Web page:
The love of frosty treats begins in childhood with slushees and snowcones, the harbingers of summertime, amusement parks. As adults, it’s hardly a leap to blend one’s booze with ice, creating a frothy spiked version of childhood treats. This summer, Los Angeles bartenders are turning away from the suburban piña coladas and strawberry daiquiris of yore by taking classic cocktail recipes and adding a refreshing slushie component. The result? Cool summer sophistication with a knowing wink at one’s youth.
Block Party Highland Park — Frozen Margarita
Who isn’t familiar with the standard chain restaurant margarita — oversized, blended and syrupy sweet. Block Party owner Jason Eisner (also of Gracias Madre) has gentrified the suburban margarita, but kept it fun, serving it out of nonstop slushie machines. “Nothing is more refreshing than a classic margarita,” he said. “We've stripped these cocktails of all the phony, funny business and made them delicious, artisan margaritas. The machines churn out granita, so each sip is packed with flavor." Move over 7-Eleven. 5052 York Blvd., Highland Park, (323) 741-2747, www.blockpartyhlp.com.
Lola’s — Frozen Cucumber Mojito
The mojito is a go-to summer sipper with its sweet-tart blend of rum, sugar and mint. Lola’s has modernized the recipe by adding cucumber and elderflower liqueur. Chef/owner Luis Navarro found inspiration on many levels: “We imagined enjoying a mojito with a twist on a hot summer night. Taking a classic cocktail inspiration, the vintage feel of 4th Street, Long Beach, plus summer gives you the frozen cucumber mojito.” 4140 Atlantic Blvd., (562) 349-0100 and 2030 E. 4th Street, (562) 343-5506, Long Beach, www.lolasmexicancuisine.com.
Salt’s Cure — Hurricane
The hurricane is one of the most maligned drinks in the cocktail kingdom. Once part of the tiki repertoire, it gradually became a sickeningly sweet concoction of rum and whatever fruit juice was on hand. Salt’s Cure bar manager Joe Swifka uses a simple combination of dark rum and a passion fruit shrub, whose vinegar element replaces the tartness of the usual citrus in the recipe. Of the drink, Swifka notes, “Our hurricane differs from most in that it's based on a very stripped-down recipe published by Beachbum Berry. Whether this is the original Pat O'Brien's recipe or an approximation by Berry is unclear. What is clear is that it tastes great and there are no bells or whistles. Going back to basics is a bit of a theme at Salt's Cure, so this was an easy choice." Jeff “Beachbum” Berry is the author of multiple books on vintage tiki drinks and cuisine. Pat O’Brien’s is a cocktail bar in New Orleans, where the Hurricane became popular in the 1940s. 1155 N. Highland Ave., Los Angeles, 323-465-7258, www.saltscure.com.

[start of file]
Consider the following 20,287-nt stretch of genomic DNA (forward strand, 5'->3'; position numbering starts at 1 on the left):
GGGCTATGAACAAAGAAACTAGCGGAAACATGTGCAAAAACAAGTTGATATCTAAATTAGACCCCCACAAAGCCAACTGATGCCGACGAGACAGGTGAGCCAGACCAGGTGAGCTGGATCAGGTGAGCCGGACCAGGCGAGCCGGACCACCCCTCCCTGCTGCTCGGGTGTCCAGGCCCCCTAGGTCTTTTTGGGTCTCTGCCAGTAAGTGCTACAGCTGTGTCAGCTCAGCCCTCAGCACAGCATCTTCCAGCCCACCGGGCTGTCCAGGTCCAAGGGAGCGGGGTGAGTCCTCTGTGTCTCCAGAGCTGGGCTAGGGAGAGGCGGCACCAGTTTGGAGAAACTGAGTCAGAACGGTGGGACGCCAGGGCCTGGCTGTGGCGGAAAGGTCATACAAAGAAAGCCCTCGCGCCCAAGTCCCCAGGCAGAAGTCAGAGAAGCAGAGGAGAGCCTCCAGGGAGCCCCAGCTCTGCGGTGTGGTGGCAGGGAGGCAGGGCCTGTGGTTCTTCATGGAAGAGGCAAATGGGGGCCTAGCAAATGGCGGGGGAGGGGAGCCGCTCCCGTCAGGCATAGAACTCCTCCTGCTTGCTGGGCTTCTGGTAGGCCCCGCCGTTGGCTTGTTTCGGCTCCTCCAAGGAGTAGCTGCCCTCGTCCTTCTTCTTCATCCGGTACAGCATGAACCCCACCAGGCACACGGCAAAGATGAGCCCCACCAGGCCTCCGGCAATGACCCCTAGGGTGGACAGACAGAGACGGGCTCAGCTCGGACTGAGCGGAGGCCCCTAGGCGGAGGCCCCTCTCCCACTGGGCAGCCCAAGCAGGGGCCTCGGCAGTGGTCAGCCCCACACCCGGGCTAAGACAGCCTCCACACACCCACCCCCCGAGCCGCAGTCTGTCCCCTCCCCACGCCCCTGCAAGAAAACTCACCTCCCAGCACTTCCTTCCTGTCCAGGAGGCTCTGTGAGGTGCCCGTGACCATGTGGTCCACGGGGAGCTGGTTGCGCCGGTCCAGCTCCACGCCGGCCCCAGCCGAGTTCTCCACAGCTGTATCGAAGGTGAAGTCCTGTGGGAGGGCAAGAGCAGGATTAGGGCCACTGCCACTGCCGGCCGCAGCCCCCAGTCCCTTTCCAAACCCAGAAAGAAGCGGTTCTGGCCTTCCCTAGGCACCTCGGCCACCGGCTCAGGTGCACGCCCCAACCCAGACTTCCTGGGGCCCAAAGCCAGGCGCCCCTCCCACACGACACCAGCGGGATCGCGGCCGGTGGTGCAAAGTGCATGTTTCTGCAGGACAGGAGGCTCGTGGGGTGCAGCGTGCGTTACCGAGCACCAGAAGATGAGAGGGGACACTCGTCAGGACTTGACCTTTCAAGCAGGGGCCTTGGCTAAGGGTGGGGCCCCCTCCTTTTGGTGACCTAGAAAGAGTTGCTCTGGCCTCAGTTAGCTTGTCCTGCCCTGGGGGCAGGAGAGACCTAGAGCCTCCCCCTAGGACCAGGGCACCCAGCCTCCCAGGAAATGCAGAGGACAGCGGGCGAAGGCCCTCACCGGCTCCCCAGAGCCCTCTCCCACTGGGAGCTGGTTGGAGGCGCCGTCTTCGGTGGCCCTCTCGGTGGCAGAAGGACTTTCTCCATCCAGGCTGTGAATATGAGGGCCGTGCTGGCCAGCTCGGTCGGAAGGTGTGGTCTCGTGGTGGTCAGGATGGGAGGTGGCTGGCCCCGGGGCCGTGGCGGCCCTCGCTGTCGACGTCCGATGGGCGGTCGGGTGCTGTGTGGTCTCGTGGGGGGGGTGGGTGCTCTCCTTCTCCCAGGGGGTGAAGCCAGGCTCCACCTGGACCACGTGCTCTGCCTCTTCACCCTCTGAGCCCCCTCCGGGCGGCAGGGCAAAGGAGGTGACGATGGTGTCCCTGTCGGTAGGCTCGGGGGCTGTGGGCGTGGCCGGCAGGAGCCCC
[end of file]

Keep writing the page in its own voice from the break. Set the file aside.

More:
Toscana — Monte Bianco
If you’ve never tried a Sgroppino, a traditional Italian dessert-style cocktail that blends lemon sorbet, vodka and Prosecco, you’ve been missing out. As with Lola’s addition of cucumber to freshen up its mojito recipe, Bar Toscana’s bar manager William Perbellini has brought a surprising but wholly Italian take to his drink. “My twist on it has fresh and floral notes,” he says. “The coffee on top contests the sweetness of the lemon sorbet and elderflower liqueur, and adds a pleasant, roasted coffee note on the nose.”11633 San Vicente Blvd., Los Angeles, (310) 820-2448, www.toscanabrentwood.com.
Vaca — Vaca Tonic
The Vaca Tonic is so popular that it comprises 4% of Vaca’s total sales. The gin-and-tonic cocktail is one of the simplest expressions of bartending excellence or failure. Choosing the right gin, the proper tonic and the ideal proportions are all essential to success. “We pour an icy mix of Brooklyn gin and fresh lime over Fever Tree Mediterranean tonic,” says bar consultant Gabrielle Dion, who advised on Vaca’s bar program, “and garnish it with these fragrant basil blossoms that freeze in the slush and pleasantly disintegrate in your mouth.” 695 Town Center Drive, Costa Mesa, (714) 463-6060, www.vacagroup.com.
Viviane at the Avalon Hotel — Negreezi
Bar director Ryan Wainwright calls his frozen Negroni “a thing of lore, a drink that has followed me to many places and was made in conjunction with just having fun and friends. The balancing act came in utilizing a drink with so much gravitas, but still keeping it playful.” The drink is made with Bombay Dry gin, Campari, Cinzano 1757 vermouth and fresh orange juice. This recipe was updated for the Viviane poolside setting and Wainwright thinks it’s “the best version of the fabled drink yet.” The vibrant orange hue is as close as you will get to sunshine in a glass. 9400 W. Olympic Blvd., Beverly Hills, (310) 407-7791, www.vivianerestaurant.com.
Upstairs at the Ace Hotel DTLA — Summer Wren
“I wanted to add an herbal taste to a classic gin drink — in this case a Bee's Knees,” said bartender Owen Gallagher. The original version created last season, the Winter Wren, was in the same thematic zone as the Penicillin or the Hot Toddy. For summer, it was lightened up and given the slushie treatment. “It's a cocktail that gives the impression of being restorative and therapeutic,” said Gallagher. “Chamomile paired with honey creates something both familiar and calming. It's the anti-vodka with Red Bull.” 929 S. Broadway, Los Angeles, (213) 623-3233, www.acehotel.com/losangeles/upstairs.